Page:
Traditional meta-analysis methods were used to assess the comparative effect of normothermia versus
hypothermia on both total blood loss and whether a patient received any transfusion. We analyzed total blood loss under the assumption that loss follows a log-normal distribution, with the raw data being skewed to the right, as this is the usual experience with blood loss data. Blood loss was reported as mean ± SD in 9 of the 14 studies,23–26,28,30,32–34
as median and range in 2 studies,27,31
and as mean ± SE in 3 studies.7,29,35
We converted these summary statistics to the mean (SD) of the log-transformed blood loss that would be expected under the log-normal distribution.36
Specifically, the log-transformed mean and SD, say μ and ς, were estimated as
where MeanX and SDX are the mean and SD of the untransformed data, respectively. The effect of normothermic versus
hypothermic temperature was then summarized as the ratio of normothermic to hypothermic mean blood loss for each study and overall, where a ratio of 1.0 indicates no association. Because of the log scale, the reported effect size is actually the ratio of geometric means. Our use of the ratio of means instead of the difference in means allows intuitive comparison of studies with quite differing volumes of blood loss.
We used a random effects (instead of fixed effects) meta-analysis method for each outcome because we were interested in generalizing beyond the included studies.37
Heterogeneity of the treatment effects was assessed for each meta-analysis using the Q statistic and associated P
value. Because of the relatively high proportion of zeros, or patients with no transfusion, the amount of transfused blood was not normally or even log-normally distributed in the studies considered. Therefore, instead of using the observed amount of transfused blood, we performed a meta-analysis on the relative risk of any transfusion versus
no transfusion in the normothermic versus
hypothermic patients. A relative risk less than 1.0 indicates that the estimated risk of transfusion is less for those in the normothermic versus
those in the hypothermic groups.
Publication bias was assessed using funnel plots, which are plots of the SE versus
the observed treatment effects and their 95% confidence intervals (CIs). Standard error has been shown to be the best variable to plot against the treatment effect in funnel plots for most types of meta-analyses.38
A vertical line indicates the summary treatment effect. Diagonal lines form a funnel that expands as SE increases (and thus as the sample size decreases) and indicates the expected 95% CI width (±1.96 SE) for each SE on the vertical axis. In the absence of heterogeneity, 95% of estimated treatment effects (not their CIs) are expected to fall within the funnel. Symmetry indicates lack of publication bias.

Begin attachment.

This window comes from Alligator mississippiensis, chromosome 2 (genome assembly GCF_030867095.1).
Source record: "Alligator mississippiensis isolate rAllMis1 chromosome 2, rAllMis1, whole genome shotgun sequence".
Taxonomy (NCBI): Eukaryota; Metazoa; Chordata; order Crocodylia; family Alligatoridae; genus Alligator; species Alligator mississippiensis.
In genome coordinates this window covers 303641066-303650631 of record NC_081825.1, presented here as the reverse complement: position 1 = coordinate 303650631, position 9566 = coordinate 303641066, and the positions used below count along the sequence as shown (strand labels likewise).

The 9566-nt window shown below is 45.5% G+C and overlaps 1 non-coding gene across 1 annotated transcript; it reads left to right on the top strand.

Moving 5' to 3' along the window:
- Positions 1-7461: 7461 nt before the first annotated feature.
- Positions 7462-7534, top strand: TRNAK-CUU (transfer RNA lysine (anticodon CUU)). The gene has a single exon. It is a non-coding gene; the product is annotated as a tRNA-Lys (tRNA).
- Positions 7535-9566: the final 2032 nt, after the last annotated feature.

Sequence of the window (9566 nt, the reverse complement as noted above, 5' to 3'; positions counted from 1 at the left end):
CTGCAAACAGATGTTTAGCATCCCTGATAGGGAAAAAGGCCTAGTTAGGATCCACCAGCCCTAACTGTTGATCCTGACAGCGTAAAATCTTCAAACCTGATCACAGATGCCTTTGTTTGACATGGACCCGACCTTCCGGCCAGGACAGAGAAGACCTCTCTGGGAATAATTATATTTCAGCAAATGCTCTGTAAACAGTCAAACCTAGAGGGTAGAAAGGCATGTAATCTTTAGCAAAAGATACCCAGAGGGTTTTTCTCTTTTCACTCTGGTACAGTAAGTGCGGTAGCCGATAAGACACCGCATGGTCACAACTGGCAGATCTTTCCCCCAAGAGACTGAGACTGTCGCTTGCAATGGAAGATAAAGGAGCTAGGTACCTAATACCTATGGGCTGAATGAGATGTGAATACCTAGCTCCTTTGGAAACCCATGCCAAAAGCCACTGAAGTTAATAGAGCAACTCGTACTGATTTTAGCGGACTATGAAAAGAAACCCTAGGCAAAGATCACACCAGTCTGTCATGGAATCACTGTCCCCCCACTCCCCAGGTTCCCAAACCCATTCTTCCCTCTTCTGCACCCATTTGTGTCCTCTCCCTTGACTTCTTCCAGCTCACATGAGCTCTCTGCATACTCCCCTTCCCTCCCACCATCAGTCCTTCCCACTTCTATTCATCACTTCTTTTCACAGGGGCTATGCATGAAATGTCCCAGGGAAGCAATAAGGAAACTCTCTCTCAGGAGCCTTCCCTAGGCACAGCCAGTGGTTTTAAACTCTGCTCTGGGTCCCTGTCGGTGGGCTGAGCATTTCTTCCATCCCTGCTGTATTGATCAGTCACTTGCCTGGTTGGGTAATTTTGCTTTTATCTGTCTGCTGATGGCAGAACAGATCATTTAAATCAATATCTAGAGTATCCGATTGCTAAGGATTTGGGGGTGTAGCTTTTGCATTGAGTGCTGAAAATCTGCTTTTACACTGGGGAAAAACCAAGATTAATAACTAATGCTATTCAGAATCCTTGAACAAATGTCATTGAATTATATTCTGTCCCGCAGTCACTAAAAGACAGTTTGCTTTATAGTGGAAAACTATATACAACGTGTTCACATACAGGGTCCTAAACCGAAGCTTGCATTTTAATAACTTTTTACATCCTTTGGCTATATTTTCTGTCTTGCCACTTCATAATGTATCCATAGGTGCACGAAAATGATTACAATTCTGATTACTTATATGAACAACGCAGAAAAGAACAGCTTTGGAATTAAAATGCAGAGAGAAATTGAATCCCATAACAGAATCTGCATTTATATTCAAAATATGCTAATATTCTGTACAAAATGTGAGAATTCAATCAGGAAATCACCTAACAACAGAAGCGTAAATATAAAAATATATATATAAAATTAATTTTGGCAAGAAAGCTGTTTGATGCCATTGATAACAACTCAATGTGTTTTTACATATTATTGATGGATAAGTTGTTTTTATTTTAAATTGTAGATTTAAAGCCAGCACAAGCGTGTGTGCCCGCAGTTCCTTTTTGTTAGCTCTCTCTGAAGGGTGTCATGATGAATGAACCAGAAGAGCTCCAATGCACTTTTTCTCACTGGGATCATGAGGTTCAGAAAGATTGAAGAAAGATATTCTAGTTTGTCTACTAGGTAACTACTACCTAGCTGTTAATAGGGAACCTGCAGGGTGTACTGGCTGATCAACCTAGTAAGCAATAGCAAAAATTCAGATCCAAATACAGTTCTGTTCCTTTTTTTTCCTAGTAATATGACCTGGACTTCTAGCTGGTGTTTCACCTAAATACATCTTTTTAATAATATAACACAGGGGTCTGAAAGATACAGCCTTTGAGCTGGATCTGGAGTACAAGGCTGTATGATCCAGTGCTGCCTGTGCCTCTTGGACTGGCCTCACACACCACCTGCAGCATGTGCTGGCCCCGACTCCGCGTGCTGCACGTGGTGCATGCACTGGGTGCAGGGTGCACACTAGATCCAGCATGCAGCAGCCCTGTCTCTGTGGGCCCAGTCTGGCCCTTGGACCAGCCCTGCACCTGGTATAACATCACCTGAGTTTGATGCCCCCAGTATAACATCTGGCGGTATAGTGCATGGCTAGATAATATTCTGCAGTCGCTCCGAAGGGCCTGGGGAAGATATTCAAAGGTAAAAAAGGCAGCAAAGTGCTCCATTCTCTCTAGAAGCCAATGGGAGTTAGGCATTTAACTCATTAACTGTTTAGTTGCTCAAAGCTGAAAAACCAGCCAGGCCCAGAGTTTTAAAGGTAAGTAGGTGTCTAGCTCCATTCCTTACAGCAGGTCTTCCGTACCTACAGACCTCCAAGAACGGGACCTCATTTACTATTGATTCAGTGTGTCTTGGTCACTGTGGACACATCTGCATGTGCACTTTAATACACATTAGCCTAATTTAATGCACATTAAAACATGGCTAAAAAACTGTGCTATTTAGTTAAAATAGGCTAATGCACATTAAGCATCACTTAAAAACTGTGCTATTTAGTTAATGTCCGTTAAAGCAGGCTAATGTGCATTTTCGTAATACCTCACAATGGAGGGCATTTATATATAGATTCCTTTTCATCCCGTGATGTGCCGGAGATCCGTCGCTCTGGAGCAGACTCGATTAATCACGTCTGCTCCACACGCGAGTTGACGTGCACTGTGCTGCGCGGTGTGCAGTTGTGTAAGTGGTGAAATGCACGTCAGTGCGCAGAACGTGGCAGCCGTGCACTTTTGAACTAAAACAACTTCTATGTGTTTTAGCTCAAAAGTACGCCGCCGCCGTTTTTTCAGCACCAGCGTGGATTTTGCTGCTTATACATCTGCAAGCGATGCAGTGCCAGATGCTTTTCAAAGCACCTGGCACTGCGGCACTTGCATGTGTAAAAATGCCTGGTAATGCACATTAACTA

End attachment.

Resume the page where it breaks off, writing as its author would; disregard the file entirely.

We calculated and reported quality scores and their individual items to give a rough description of the relative quality of the included studies. A formal incorporation of the quality scores into our meta-analysis was not performed because of the problems with quality scores in general, including bias and subjectivity.39
We did, however, assess whether there was an obvious correlation between the estimated treatment effects and the quality scores. Our meta-analysis does account for the size of each study by inverse weighting on the variance, as is customary.
A quality score for each blood loss study was formed by adding points for the following factors: whether blood loss was a primary outcome (3 points if yes, 0 otherwise); whether an objective measure of blood loss was used (2 points if yes, 0 otherwise); whether method of randomization was specified (1 point if yes, 0 otherwise); and whether intent-to-treat analysis methodology was specified or implied (1 point if yes, 0 otherwise) for a possible range of 0 to 7 quality points.
As an additional analysis, because there was naturally some degree of variability in the within-study mean temperature difference among studies, we assessed the correlation between this difference (e.g., mean temperature for normothermic and hypothermic groups) and the resulting blood loss treatment effect using Pearson correlation weighted for study size. R statistical software (R Foundation for Statistical Computing, Vienna, Austria) was used for all analyses. The significance level for each hypothesis was 0.05.
Our initial search of the electronic databases using key words retrieved approximately 1,800 articles. Among these, we excluded from the analysis retrospective studies or those in which the core temperature reduced to less than 34°C, local cooling methods had been used, or the sample size was smaller than 15. We found a total of 18 studies that met our criteria. Fifteen trials reported blood loss, of which seven reported only intraoperative loss,7,25,28,29,32,33,35
two reported only postoperative loss,27,34
and five reported both intraoperative and total loss.23,24,26,30,31